Previously refered to as "Bull Mountain", the RdRand instruction will present itself on the upcoming "Ivy Bridge" platform coming out early 2012. The RdRand instruction paves the way to fast, reliable entropy generated on the processor resulting in highly robust random numbers!
What is a Random Number Generator (RNG)? It is a utility or device that produces a sequence of numbers on an interval such that values appear unpredictable (hopefully!) Each value must be statistically independent of the previous value, the overall distribution of number chosen from the interval are uniformly distributed and the sequence is unpredictable. Additionally, we would like the RNG to be fast in returning a value and it should be highly scalable (it should produce a large number of requests within a short time interval.) It should also be secure against attackers who might observe or change its underlying state in order to predict or influence its output or interfere with its operation.
With respect to the taxonomy of Random Number Generators, here are a few of the different types:
Finally, what IS Bull Mountain, the technology??
Mostly, Bull Mountain follows the Cascade Construction RNG model, using a processor resident entropy source to repeatedly seed a hardware-implemented CSPRNG. Unlike software approaches, it includes a high-quality entropy source implementation which can be sampled quickly to repeatedly seed the CSPRNG with high quality entropy. It represents a self-contained hardware module that is isolated from software attacks on its internal state resulting in a solution that achieves Random Number Generation objectives with considerable robustness: Statistical quality, highly unpredictable random number sequences, high performance, protection against attacks.
The Digital Random Number Generator (DRNG) is unique in its approach in that it is implemented in hardware on the processor chip itself and is available to software running at all privilege levels (even to VMs!!)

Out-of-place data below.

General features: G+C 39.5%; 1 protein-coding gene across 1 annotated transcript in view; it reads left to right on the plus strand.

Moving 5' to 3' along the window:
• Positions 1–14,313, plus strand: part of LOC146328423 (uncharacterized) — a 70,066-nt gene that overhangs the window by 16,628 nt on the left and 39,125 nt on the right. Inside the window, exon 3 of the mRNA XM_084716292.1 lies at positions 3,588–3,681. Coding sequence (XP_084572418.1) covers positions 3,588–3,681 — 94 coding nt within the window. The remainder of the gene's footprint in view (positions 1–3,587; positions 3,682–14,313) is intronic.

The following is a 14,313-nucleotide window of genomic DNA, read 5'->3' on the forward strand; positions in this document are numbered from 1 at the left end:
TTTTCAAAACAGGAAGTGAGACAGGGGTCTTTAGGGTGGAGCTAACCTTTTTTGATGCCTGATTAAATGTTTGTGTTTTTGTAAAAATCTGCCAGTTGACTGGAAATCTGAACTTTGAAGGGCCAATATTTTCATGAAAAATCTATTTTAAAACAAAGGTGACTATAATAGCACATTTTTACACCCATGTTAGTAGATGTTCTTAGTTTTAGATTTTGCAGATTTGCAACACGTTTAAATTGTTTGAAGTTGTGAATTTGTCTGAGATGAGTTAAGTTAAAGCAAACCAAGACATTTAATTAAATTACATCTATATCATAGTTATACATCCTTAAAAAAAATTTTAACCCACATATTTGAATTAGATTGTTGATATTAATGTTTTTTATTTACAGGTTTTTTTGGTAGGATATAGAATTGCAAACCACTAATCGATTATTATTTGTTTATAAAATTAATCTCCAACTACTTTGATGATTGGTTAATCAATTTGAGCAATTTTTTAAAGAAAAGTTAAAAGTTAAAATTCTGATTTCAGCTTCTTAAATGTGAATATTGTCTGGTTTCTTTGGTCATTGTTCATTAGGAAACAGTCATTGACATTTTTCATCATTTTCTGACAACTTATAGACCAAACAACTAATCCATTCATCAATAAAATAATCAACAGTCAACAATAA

Bull Mountain also leverages a variety of cryptographic standards to ensure the robustness of its implementation and to provide transparency in its manner of operation. These include NIST SP800-90, FIPS-140-2, and ANSI X9.82.
About the RdRand instruction:
The Bull Mountain Software Implementation Guide was recently made available on the Manageability and Security Community. Oddly enough, however, this is not the first time we have revealed what it is and how to implement it. It has been documented in the Intel® AVX web page under section 8.6 for quite a long time and it is also referenced in the Intel® 64 and IA-32 Architectures Software Developer’s Manual. Don't have hardware yet to test your implementation? Don't worry, there is a Software Developer Emulator that supports the RdRand instruction out there on our "Whatif" website. Note, that through emulation, you will NOT be able to test actual results and performance - that must be done on actual hardware.
Intel's compilers may or may not optimize to the same degree for non-Intel microprocessors for optimizations that are not unique to Intel microprocessors. These optimizations include SSE2, SSE3, and SSSE3 instruction sets and other optimizations. Intel does not guarantee the availability, functionality, or effectiveness of any optimization on microprocessors not manufactured by Intel. Microprocessor-dependent optimizations in this product are intended for use with Intel microprocessors. Certain optimizations not specific to Intel microarchitecture are reserved for Intel microprocessors. Please refer to the applicable product User and Reference Guides for more information regarding the specific instruction sets covered by this notice.
Notice revision #20110804